An interesting new study says that cellphones make us more selfish.
Researchers from the University of Maryland’s Robert H. Smith School of Business found that after a short period of cell phone use, people were less likely to partake in “prosocial” behavior — actions that are intended to help another person or society — compared with a control group. For example, after using a cell phone, study participants were more likely to turn down volunteer opportunities and were less persistent in completing word problems, even though they knew their answers would provide money for charity.
The same drop in prosocial tendencies occurred even when participants were simply asked draw a picture of their cell phones and think about using them.
The study involved college men and women in their 20s, but the researchers think the findings would apply to any group.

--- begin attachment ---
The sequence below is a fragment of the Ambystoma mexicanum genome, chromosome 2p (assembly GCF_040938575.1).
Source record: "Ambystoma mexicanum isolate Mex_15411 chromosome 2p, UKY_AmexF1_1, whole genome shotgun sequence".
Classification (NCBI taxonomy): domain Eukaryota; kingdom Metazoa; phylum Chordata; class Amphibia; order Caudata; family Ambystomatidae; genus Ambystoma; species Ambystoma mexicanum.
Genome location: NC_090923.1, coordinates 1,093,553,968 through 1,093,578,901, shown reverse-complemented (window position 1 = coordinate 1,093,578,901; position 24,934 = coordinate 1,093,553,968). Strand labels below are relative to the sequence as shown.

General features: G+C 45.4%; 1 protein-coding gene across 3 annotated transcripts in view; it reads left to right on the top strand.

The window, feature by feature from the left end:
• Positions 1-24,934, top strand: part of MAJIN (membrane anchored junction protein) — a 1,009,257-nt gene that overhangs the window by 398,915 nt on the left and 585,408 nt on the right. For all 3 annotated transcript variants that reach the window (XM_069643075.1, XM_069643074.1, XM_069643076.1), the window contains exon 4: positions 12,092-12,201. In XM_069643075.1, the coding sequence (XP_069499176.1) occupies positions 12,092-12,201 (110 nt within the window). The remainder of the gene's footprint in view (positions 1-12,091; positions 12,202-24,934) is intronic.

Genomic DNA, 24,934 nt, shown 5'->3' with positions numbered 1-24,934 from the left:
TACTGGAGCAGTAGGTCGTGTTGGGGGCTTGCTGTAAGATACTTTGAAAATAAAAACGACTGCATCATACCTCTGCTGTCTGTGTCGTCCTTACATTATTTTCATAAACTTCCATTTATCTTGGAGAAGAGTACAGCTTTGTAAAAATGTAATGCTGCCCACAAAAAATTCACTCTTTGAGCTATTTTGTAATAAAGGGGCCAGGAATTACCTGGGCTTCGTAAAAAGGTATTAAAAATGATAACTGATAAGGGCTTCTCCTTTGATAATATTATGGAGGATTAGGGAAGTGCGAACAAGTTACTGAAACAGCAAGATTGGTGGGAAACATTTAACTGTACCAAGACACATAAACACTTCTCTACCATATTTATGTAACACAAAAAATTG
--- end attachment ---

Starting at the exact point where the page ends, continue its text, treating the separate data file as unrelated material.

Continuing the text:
So why would an innocuous thing like making a cell phone call make a person less giving? The researchers think it has to do with feelings of social connectedness. All humans have a fundamental need to connect with others — but once that need is met, say by using a cell phone, it naturally reduces our inclination to feel empathy or engage in helping behavior toward others. “The cell phone directly evokes feelings of connectivity to others, thereby fulfilling the basic human need to belong,” said study author and marketing professor Rosellina Ferraro in a statement.
This is very fascinating. I wonder how to combat it. I profess to being as guilty as anyone of being addicted to my smartphone even when I'm in social situations, though I do make some effort to not be constantly checking it every time it vibrates. I think the key is going to have to be peer pressure. Friends and family need to make pacts to have space away from phones and rigorously enforce it. It takes time for us to adapt to any new thing and smartphones really are still quite new. It's no wonder that we are still learning how to make them best fit in our lives.